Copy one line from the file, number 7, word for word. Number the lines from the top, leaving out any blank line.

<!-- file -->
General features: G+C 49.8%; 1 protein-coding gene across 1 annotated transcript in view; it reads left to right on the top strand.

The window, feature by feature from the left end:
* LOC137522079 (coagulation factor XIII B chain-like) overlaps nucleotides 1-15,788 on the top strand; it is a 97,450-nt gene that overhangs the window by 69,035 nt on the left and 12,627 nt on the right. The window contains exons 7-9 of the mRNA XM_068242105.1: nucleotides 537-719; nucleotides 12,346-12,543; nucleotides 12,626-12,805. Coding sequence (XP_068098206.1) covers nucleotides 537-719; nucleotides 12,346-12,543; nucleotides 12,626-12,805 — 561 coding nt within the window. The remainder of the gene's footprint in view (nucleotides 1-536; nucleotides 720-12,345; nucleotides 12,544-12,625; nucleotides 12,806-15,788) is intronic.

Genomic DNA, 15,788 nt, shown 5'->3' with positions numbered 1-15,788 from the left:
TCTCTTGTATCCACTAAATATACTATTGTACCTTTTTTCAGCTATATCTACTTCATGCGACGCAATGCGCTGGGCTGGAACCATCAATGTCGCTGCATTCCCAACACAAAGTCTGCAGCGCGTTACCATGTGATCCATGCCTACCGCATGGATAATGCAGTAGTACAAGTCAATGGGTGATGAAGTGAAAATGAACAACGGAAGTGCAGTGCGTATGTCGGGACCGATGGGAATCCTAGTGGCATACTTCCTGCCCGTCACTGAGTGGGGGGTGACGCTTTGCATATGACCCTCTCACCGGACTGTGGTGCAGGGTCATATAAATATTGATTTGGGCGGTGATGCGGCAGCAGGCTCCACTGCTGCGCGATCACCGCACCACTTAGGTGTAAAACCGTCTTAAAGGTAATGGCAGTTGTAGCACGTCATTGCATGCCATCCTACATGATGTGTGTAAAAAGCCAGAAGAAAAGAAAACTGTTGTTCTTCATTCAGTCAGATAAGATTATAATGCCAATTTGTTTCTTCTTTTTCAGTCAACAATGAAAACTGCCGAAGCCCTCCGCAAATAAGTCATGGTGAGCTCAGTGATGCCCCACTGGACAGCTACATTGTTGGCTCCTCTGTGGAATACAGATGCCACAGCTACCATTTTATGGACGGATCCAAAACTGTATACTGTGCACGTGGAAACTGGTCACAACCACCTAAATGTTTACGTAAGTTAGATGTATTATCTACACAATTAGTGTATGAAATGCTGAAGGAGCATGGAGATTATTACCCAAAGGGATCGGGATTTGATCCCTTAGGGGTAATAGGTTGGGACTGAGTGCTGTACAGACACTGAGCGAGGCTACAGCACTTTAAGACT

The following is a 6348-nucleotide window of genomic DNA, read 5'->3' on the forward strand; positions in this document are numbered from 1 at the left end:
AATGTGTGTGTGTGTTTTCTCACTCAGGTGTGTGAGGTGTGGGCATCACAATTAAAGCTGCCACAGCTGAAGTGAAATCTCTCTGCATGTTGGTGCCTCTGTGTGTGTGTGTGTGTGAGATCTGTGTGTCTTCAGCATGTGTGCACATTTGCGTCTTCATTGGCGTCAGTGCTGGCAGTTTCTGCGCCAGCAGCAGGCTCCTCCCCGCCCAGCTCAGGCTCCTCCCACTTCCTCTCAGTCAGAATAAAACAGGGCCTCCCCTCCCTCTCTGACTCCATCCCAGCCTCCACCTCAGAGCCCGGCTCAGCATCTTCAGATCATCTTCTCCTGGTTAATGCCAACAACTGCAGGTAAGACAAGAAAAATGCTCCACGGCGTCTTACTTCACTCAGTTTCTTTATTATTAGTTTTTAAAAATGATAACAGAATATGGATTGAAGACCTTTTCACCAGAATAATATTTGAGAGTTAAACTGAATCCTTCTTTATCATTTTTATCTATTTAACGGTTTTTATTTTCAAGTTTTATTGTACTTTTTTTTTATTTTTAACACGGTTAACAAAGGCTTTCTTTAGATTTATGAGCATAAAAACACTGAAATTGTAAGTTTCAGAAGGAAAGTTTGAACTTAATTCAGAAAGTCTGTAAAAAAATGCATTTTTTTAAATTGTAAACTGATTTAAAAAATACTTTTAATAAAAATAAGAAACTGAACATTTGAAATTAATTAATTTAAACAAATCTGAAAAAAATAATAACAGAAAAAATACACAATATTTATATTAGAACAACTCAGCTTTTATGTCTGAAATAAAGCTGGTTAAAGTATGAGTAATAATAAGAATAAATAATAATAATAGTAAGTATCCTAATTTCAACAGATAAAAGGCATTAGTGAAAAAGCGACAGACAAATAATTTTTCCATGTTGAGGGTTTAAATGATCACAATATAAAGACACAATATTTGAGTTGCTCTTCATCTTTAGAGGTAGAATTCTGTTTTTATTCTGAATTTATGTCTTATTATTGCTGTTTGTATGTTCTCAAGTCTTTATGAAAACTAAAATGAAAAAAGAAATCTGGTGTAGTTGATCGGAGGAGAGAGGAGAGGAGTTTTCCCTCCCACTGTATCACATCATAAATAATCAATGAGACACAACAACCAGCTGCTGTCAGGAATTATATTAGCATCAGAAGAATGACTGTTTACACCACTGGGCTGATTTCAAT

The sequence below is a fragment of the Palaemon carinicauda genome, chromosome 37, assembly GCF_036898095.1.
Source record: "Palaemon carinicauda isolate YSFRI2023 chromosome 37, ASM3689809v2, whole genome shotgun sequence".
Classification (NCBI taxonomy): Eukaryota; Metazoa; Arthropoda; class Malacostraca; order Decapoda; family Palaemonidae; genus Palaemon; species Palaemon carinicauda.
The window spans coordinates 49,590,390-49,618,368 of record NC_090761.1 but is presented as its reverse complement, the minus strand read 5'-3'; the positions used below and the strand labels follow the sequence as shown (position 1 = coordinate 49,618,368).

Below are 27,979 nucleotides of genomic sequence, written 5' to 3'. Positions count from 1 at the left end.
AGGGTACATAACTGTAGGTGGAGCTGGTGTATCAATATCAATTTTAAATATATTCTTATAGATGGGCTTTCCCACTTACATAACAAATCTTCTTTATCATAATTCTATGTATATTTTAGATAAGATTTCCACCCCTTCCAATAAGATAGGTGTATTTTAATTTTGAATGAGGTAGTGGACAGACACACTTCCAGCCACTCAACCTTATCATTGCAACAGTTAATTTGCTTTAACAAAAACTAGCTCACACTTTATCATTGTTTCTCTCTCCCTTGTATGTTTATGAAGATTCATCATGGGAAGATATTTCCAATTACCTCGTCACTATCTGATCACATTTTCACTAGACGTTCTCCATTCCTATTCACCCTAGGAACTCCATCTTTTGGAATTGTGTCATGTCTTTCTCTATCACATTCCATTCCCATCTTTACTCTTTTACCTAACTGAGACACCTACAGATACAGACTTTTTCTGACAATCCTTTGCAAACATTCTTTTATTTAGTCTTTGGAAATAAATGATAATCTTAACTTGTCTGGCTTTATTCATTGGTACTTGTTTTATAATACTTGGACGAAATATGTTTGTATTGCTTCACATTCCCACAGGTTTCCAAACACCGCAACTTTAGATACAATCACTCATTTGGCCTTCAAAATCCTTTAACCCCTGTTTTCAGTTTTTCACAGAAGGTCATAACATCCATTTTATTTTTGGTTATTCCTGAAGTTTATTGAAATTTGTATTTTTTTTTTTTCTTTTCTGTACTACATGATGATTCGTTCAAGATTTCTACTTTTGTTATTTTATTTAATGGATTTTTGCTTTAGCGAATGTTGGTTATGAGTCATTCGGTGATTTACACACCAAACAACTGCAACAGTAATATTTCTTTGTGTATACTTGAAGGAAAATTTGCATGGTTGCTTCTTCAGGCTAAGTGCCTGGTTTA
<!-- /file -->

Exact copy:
AATGTGTGTGTGTGTTTTCTCACTCAGGTGTGTGAGGTGTGGGCATCACAATTAAAGCTGCCACAGCTGAAGTGAAATCTCTCTGCATGTTGGTGCCTCTGTGTGTGTGTGTGTGTGAGATCTGTGTGTCTTCAGCATGTGTGCACATTTGCGTCTTCATTGGCGTCAGTGCTGGCAGTTTCTGCGCCAGCAGCAGGCTCCTCCCCGCCCAGCTCAGGCTCCTCCCACTTCCTCTCAGTCAGAATAAAACAGGGCCTCCCCTCCCTCTCTGACTCCATCCCAGCCTCCACCTCAGAGCCCGGCTCAGCATCTTCAGATCATCTTCTCCTGGTTAATGCCAACAACTGCAGGTAAGACAAGAAAAATGCTCCACGGCGTCTTACTTCACTCAGTTTCTTTATTATTAGTTTTTAAAAATGATAACAGAATATGGATTGAAGACCTTTTCACCAGAATAATATTTGAGAGTTAAACTGAATCCTTCTTTATCATTTTTATCTATTTAACGGTTTTTATTTTCAAGTTTTATTGTACTTTTTTTTTATTTTTAACACGGTTAACAAAGGCTTTCTTTAGATTTATGAGCATAAAAACACTGAAATTGTAAGTTTCAGAAGGAAAGTTTGAACTTAATTCAGAAAGTCTGTAAAAAAATGCATTTTTTTAAATTGTAAACTGATTTAAAAAATACTTTTAATAAAAATAAGAAACTGAACATTTGAAATTAATTAATTTAAACAAATCTGAAAAAAATAATAACAGAAAAAATACACAATATTTATATTAGAACAACTCAGCTTTTATGTCTGAAATAAAGCTGGTTAAAGTATGAGTAATAATAAGAATAAATAATAATAATAGTAAGTATCCTAATTTCAACAGATAAAAGGCATTAGTGAAAAAGCGACAGACAAATAATTTTTCCATGTTGAGGGTTTAAATGATCACAATATAAAGACACAATATTTGAGTTGCTCTTCATCTTTAGAGGTAGAATTCTGTTTTTATTCTGAATTTATGTCTTATTATTGCTGTTTGTATGTTCTCAAGTCTTTATGAAAACTAAAATGAAAAAAGAAATCTGGTGTAGTTGATCGGAGGAGAGAGGAGAGGAGTTTTCCCTCCCACTGTATCACATCATAAATAATCAATGAGACACAACAACCAGCTGCTGTCAGGAATTATATTAGCATCAGAAGAATGACTGTTTACACCACTGGGCTGATTTCAAT